One reason for choosing this particular container was it’s larger-than-typical size, 7 gallons. I like this one because of its spigot design which uniquely fits inside the cap for storage, which prevents it from becoming lost and is protected from damage while in storage or transit.
It’s heavy duty material is the final reason I chose the Reliance model Aqua-Tainer water container.
In addition to knowing how to purify water, you should also have a good drinking water filter and drinking water storage. Even if you live nearby a water source, you will still need to be able to transport it to your home, and the containers to use while doing so.
For a sole purpose of storing lots of water at home, large barrels seem to be one of the better solutions for sure. I too have switched to the 5 and 7 gallon containers like the ones shown and from Wal Mart. Also, there is a filter for the Aqua-Tainer also made by Reliance that would handy to have in case you are forced to use the container for questionable water. I accidentally left three Aquatainers in my garage last winter filled to the top with water and the caps on.
In developed countries, having clean water at your disposal at anytime is often just expected to always be available.
During natural disasters, these services can be disrupted or compromised, causing the water supply to become contaminated or undeliverable.
The importance of proper water storage for emergencies can sometimes be the difference between life and death.
When collecting water that isn’t meant for drinking, you can pretty much use anything to store it, but when storing water that is meant for human consumption, it is important to only use containers that are made with materials that are rated as food grade.  Stay away from any container that has been used to store anything you wouldn’t consume, especially chemicals.


The easiest and probably the best way to store safe drinking water is to buy cases of bottled water from the store. If you choose to use tap water, it’s recommended to use food grade containers that are specifically designed to store water.
If you don’t have much money and still want to store water, then your best option would be empty 2 liter soft drink bottles. If you are using regular tap water, then you can simply fill your bottles and store them.  Water coming from your local utility has already been treated with chlorine and doesn’t require any additional treatment. Remember that stored drinking water has an expiration date and should be used and rotated regularly to make sure your supply is always fresh. I’ve found that storing water in plastic 50 Gallon food grade drums works well as long as you invest in the proper type of drum wrench. There are all sorts of good water containers to choose from, and this particular Reliance Aqua-Tainer is one of the many good choices you might consider.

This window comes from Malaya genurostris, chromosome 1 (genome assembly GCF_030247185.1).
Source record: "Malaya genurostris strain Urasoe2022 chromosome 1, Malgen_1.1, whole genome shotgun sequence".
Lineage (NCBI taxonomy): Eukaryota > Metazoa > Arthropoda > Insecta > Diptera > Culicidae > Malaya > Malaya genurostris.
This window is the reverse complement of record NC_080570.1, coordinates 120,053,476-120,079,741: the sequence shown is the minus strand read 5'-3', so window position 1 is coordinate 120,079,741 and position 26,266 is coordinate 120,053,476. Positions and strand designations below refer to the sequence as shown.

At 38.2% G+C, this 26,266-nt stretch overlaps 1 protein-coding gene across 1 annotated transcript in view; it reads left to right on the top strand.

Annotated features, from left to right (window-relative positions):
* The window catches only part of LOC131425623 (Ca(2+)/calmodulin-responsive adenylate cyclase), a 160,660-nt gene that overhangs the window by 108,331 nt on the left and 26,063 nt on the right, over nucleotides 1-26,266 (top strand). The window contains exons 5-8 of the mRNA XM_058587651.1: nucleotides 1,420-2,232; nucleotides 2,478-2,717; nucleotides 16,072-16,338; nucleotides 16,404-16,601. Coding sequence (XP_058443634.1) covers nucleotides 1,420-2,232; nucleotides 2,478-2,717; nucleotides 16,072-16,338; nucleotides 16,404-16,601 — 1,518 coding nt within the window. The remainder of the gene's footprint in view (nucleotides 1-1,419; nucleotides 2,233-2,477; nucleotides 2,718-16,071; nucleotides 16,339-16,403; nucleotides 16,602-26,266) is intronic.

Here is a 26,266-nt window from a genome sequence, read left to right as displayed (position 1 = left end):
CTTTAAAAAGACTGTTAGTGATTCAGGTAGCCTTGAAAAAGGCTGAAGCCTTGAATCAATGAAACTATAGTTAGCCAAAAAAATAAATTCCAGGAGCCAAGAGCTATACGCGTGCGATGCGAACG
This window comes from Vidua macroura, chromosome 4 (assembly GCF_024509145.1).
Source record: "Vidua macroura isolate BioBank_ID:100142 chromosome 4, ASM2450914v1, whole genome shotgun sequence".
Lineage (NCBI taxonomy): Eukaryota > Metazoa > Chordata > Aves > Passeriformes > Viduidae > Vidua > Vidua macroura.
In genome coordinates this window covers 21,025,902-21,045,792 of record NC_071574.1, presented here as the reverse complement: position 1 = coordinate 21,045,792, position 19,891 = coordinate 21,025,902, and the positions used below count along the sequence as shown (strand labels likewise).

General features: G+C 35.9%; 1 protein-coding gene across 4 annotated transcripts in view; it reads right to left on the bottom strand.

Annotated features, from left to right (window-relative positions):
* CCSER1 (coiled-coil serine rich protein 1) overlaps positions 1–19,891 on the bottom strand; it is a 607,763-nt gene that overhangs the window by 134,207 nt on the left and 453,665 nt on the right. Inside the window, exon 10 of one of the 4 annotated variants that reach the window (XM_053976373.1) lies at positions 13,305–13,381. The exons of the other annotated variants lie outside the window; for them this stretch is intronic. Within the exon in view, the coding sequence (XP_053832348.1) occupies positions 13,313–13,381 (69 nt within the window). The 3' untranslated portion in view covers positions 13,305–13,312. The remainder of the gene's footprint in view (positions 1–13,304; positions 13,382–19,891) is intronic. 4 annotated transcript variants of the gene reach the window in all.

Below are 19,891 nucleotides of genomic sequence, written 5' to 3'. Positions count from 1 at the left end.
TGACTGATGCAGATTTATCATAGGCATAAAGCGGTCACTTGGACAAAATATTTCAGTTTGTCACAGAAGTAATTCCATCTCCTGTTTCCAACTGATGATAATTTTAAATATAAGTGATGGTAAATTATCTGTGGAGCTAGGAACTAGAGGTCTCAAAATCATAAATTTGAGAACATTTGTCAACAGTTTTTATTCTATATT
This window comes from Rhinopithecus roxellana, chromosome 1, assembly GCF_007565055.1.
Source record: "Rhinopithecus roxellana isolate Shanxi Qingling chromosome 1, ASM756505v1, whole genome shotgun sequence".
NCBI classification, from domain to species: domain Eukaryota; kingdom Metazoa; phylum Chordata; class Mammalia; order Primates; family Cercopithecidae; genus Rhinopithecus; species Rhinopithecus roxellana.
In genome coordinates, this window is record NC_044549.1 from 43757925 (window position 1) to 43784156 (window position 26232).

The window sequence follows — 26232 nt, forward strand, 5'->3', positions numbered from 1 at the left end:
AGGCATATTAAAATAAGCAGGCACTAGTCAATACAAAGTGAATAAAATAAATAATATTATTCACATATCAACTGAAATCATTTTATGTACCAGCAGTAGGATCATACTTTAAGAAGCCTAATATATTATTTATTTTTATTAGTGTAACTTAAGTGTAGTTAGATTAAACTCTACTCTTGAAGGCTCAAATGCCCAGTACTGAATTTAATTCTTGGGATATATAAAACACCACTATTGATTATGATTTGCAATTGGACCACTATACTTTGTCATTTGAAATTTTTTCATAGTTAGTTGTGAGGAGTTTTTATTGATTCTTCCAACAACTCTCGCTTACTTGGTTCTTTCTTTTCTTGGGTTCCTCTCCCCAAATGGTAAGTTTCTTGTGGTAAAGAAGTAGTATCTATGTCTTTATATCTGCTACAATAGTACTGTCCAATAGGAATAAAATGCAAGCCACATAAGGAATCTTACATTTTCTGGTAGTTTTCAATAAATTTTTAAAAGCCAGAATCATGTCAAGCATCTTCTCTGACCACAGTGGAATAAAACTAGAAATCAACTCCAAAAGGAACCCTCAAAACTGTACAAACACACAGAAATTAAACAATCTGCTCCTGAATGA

Another issue is that bottled water comes in thin clear plastic containers, which means they have to be protected from light for long term storage.
Having 7 gallons provides a one-week supply at the recommended water storage of 1-gallon per person per day. Although I was initially looking for a 5-gallon heavy duty water container (40-pounds filled), I can still handle this 7-gallon container at 56-pounds filled (water weighs 8 pounds a gallon). Our water is collected and treated for us by treatment plants to remove contaminants such as heavy metals, bacteria and disease. Quick water treatment solutions such as boiling or chlorinating water are only a short term solution and depending on the type of contamination may not even be useful.
To use these, after you have washed them out with soap and water, you must sanitize them with a solution of 1 quart water mixed with 1 teaspoon of non scented bleach.


If you must use something different, stay away from empty milk and juice containers as the milk proteins and fruit sugars in these bottles cannot always be completely removed, creating a potential hazard by providing an environment for bacterial growth. However, if you plan on using well water or any other type of non-treated water, it is recommended to add a couple of drops of non-scented bleach that contains 5.25 % sodium hypochlorite into your container right before sealing. Your emergency water storage should be changed out every six months, so it’s a good idea to mark the containers with the date they were filled.
Reversing the spigot for normal operation is simple, and the water flow spigot lever feels heavy duty and doesn’t drip. I spot check the water and containers each year during rotation, and have not had any issues with them.
A person can survive for weeks without food but can only last 3 days without water; it’s that important. Also you don’t have to do anything to prepare the water and there is no chance of making mistakes that could cause problems later.
Shake the solution thoroughly in the bottle and then rinse the bottle out with clean water. Commercially bottled has an expiration date too that is printed on each bottle and may last a little long then water you have stored at home. Considering the importance of safe drinking water and the relatively low cost to store it, having an emergency water storage supply is never a bad idea. It’s easy to see how clean water can be taken for granted and just assumed that it will always be there.



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